* Little impetus in market overnight as summer lull sets in
* NZ dollar touches three-year highs, approaches post-float
* Fed minutes and ECB's Draghi on menu for U.S. session
By Patrick Graham
LONDON, July 9 The euro traded marginally
stronger on Wednesday, with traders looking to a speech by
European Central Bank chief Mario Draghi and the minutes of the
U.S. Federal Reserve's latest meeting for direction later in the
The single currency may have been helped by a relatively
downbeat assessment of the pace of U.S. growth from two Federal
Reserve officials overnight.
Markets are still waiting for more strongly hawkish signals
from the Fed in favour of higher interest rates next year that
many expect eventually to drive U.S. bond yields higher and the
dollar with them.
"Its really been very quiet," said Daragh Maher, a
strategist with HSBC on Monday. "With the minutes today (Fed
chair) Janet Yellen was reasonably dismissive after the meeting
of any upside threat in inflation, so it will be interesting to
see if that mood is the same with others at the Fed."
Against a basket of major currencies, the greenback traded
marginally lower at 80.152. It was 0.04 percent lower
against the euro at $1.3617.
Against the yen, the dollar has fallen all the way back to
levels seen before a strong jobs report last Thursday, hurt by a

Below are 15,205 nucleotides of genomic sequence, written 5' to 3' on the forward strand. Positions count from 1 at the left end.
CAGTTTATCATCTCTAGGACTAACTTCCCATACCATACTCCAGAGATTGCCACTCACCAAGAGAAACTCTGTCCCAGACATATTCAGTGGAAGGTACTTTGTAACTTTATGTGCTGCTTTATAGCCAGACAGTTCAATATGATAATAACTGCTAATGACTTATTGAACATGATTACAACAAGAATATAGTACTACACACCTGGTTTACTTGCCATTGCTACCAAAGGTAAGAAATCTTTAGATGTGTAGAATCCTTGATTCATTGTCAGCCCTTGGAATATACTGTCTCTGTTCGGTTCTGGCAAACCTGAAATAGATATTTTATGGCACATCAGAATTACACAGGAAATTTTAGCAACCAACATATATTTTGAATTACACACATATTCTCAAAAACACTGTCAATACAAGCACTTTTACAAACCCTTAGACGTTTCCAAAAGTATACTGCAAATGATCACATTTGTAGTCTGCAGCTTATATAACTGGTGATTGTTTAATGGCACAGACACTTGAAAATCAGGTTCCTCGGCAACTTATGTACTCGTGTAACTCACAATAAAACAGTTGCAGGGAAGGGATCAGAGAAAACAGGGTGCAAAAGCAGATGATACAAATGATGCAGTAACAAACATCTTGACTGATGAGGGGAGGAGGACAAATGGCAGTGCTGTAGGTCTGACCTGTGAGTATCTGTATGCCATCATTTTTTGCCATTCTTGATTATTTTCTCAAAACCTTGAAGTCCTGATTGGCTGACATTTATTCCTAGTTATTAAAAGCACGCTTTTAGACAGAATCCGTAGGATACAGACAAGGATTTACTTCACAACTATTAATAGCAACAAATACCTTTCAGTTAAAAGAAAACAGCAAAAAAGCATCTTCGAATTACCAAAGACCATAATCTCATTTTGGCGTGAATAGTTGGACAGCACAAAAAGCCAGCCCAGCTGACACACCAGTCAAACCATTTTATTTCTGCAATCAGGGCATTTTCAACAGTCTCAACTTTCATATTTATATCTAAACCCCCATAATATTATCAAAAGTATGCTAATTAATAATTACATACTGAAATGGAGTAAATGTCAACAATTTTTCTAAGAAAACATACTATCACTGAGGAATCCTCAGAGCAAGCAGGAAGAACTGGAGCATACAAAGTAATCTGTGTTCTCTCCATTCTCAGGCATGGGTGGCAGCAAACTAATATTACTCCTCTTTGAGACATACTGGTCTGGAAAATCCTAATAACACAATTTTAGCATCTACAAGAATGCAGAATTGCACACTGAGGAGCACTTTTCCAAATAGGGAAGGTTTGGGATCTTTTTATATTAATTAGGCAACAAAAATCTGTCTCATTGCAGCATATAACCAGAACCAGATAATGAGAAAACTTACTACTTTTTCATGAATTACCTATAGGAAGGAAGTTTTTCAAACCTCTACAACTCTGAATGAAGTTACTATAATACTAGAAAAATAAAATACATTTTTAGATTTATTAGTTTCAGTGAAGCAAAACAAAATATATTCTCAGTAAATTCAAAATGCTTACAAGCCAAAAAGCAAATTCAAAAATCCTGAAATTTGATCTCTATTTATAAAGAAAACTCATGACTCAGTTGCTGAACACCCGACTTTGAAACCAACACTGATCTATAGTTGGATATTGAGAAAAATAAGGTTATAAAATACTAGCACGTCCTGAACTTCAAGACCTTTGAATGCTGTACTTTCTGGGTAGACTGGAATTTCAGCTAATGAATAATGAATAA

retreat in U.S. Treasury yields from last week's highs. It held
steady at 101.63 yen on Wednesday.
"I think the contents of the minutes might turn out to be
dollar-positive," said Masafumi Yamamoto, market strategist for
Praevidentia Strategy in Tokyo.
"Whichever data you look at, the inflation rate (in the
United States) has been rising and I'm not sure that can be
dismissed as just noise."
The New Zealand dollar inched up to a three-year high of
$0.8819, adding another quarter of a percent after a surge on
Tuesday triggered by an improvement in the outlook on one of its
sovereign credit ratings.
The kiwi has gained around 9 percent since January on the
back of a steady rise in domestic interest rates; it is the only
developed world economy in which borrowing costs are rising.
"There's reasonable momentum in the kiwi," said HSBC's
Maher. "I quite like it against the Australian dollar - the
question there is does it have the strength to break through 105
(cents). It may do."
(Additional reporting by Ian Chua and Masayuki Kitano, editing
by John Stonestreet)